Wednesday, July 12, 2017

A report....

Laurance Lake - early June:

I suppose if we received more reports from members we might publish them more for other members – as the case is, we don’t receive that many and I don’t seem to make the time to fish all that often these days to make reports. Who does right? I do however, have a group of people whom I consider fishing friends who invited me along on an annual trip of theirs. Mostly coworkers and work acquaintances, this crew has been fishing annually for 21 years – I was first invited in 2012. The premise, started by a now retired structural engineer, was to take a day in the middle of the week and leave work behind – as he states “it’s a reason to play ‘hooky’ for a day”.

For as many years as I have been involved, this so-called “Shut Up and Fish” gathering has been going to Laurance Lake...
on a Wednesday in June. The weather can be iffy or it can be nice but the lake and associated campground/day-use area is never crowded. And so, upwards of 18 friends and coworkers have the run of the place. So it was this year too – except the crowd factor that is.
A couple of years ago, the Forest Service turned control of Kinnickinnick to an outside vendor – the self-service fee campground/day-use area is close to Hood River and the impact was getting significant – including calls to the local authorities too numerous to ignore; not to mention a lack of participation in the ‘self-service fee’ aspect of it. So, in moved a camp host and then improvements came shortly after along with an increase in camp sites and services available. These were all great improvements with a visible impact which has created a much more settled and clean area to enjoy. 

Of course, the crowds have responded. I’m not really complaining, just noting that this little impoundment tucked away on the Middle Fork of Hood River is now more widely known and utilized than the little ‘hidden’ lake it used to be.
Laurance, if you do not know, is a fly/lure only lake with only electric motor option on boats. The lake boasts protected Bull trout, native cutthroat, wild rainbow, stocked rainbow [fin-clipped] and rumored smallmouth bass introduced by the bass bucket-brigade ‘opportunity’ enhancers….though, I’ve never caught a bass nor heard/seen anyone do it either. There is no limit on smallmouth and only the fin-clipped trout may be kept – everything else is off-limits [except to the bald eagle and ospreys that have taken up yearly residence]. The lake is also notorious for being in the direct path of winds from both the gorge and also the slopes of Mt Hood. More often than not, you will see whitecaps frothing this little lake by 1:00 p.m. – and I’m talking whitecaps that will break over your shoulders if you are in a float tube! Trust me, this I know.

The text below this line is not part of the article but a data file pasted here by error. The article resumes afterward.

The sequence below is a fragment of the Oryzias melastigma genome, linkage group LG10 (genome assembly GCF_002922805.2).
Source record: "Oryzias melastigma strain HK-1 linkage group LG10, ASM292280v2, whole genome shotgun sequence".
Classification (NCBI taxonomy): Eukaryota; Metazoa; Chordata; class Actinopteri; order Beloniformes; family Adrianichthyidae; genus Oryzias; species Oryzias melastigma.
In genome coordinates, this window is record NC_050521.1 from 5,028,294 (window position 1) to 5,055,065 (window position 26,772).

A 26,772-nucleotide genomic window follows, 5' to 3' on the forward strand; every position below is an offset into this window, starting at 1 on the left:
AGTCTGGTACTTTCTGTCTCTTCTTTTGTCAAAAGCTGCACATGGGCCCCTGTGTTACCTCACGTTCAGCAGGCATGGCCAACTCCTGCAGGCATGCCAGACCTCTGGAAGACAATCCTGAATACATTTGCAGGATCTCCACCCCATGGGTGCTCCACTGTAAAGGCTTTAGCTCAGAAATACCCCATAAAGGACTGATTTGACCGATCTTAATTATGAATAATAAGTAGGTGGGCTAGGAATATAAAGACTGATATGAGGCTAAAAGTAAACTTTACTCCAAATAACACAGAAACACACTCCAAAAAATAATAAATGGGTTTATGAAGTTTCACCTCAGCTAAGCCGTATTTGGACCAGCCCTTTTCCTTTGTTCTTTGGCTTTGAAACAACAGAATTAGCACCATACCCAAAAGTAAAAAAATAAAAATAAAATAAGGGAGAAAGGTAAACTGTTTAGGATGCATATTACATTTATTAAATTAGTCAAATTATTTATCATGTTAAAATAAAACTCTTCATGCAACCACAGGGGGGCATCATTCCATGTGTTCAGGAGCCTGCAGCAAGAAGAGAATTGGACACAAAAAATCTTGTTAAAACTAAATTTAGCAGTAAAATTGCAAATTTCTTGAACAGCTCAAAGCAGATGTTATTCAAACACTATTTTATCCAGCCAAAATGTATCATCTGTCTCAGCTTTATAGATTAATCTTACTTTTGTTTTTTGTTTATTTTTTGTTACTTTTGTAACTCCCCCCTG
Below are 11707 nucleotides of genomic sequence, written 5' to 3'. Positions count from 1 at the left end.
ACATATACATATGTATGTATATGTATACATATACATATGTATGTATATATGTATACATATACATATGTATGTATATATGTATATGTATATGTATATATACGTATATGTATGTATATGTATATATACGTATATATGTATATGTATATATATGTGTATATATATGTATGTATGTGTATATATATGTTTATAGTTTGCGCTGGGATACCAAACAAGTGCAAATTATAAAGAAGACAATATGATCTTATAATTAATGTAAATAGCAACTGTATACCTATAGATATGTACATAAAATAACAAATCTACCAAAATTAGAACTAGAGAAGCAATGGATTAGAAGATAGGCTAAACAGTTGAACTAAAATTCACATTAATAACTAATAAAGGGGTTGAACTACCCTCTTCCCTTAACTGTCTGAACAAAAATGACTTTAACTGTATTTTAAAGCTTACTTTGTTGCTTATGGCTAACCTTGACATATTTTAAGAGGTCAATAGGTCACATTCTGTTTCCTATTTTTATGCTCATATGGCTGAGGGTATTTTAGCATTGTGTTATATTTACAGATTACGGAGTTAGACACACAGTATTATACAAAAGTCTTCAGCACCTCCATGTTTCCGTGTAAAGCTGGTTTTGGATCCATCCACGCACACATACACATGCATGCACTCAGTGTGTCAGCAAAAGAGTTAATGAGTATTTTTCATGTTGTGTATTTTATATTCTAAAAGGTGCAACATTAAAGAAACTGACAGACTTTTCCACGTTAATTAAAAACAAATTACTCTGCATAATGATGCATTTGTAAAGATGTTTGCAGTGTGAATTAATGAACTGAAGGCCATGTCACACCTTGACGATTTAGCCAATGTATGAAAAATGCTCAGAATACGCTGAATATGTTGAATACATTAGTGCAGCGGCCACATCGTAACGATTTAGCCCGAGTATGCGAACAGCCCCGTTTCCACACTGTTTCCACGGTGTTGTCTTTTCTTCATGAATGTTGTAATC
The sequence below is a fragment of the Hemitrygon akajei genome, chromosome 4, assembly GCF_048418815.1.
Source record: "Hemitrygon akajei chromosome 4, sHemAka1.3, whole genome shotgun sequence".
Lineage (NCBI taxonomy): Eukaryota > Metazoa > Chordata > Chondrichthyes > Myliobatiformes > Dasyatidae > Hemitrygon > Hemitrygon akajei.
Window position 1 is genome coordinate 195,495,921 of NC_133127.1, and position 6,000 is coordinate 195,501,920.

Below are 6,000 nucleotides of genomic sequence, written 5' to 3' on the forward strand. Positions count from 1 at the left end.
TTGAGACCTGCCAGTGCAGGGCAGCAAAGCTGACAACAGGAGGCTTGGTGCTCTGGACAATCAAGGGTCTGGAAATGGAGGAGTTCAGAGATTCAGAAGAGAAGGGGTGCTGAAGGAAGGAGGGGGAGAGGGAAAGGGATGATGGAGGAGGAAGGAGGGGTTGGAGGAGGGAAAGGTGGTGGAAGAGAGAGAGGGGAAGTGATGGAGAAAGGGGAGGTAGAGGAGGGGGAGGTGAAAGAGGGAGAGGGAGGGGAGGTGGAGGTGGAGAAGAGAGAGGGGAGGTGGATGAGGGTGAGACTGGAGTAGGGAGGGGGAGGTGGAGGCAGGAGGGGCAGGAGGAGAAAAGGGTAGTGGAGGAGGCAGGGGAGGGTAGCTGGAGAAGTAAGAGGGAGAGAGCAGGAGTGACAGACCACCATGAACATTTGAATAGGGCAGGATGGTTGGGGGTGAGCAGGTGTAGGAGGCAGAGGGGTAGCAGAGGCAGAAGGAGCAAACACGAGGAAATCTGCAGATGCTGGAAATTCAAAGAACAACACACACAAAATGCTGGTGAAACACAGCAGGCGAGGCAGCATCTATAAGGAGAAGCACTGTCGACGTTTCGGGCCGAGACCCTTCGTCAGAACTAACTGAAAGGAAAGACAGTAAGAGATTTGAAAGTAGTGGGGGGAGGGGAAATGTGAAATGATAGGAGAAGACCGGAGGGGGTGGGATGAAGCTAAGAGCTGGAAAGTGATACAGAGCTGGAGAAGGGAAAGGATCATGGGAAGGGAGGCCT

I have caught every species of available trout in Laurance – though never a bass – in the past. On occasion, the numbers have far exceeded normal with catches upwards of seventy-five plus fish in a day. The challenge was to find the pockets of wild/native fish and have them outnumber the stocked trout. This year was a bit different though – no bull trout and no cutthroat trout came to hand – everything was rainbow. And though the numbers were there – around 30 fish on the day – everything seemed slow/sluggish; perhaps the water, noticeably cooler, was the reason. Both fin-clipped and wild played the game though, the stocked version far outnumbered the wild.

The wind never got unreasonable, the temps were great, the crowds not horrible on the water [though every site and several unofficial ones were taken]. The water is high and it was still colder than I have seen it [even in late October]. The fish were sluggish and though aggressive to hit – not aggressive to take. We found letting them chew as if they were spring chinook on the Willamette would result in a solid, perfectly nose-hooked fish. They ranged from 7 inches or so all the way to 14" - a solid showing by the cookie cutter 11"-12" fish was the norm.
As always, the woolly bugger streamer was a producer, orange and brown may have slightly out-fished olive this year, black and brown following those. Caddis imitations produced – the wet version sparkly pupa in a brown was the apparent choice. Bead head prince nymphs also took their share of fish often being reduced to a mere ribbed dark body furr covering a hook.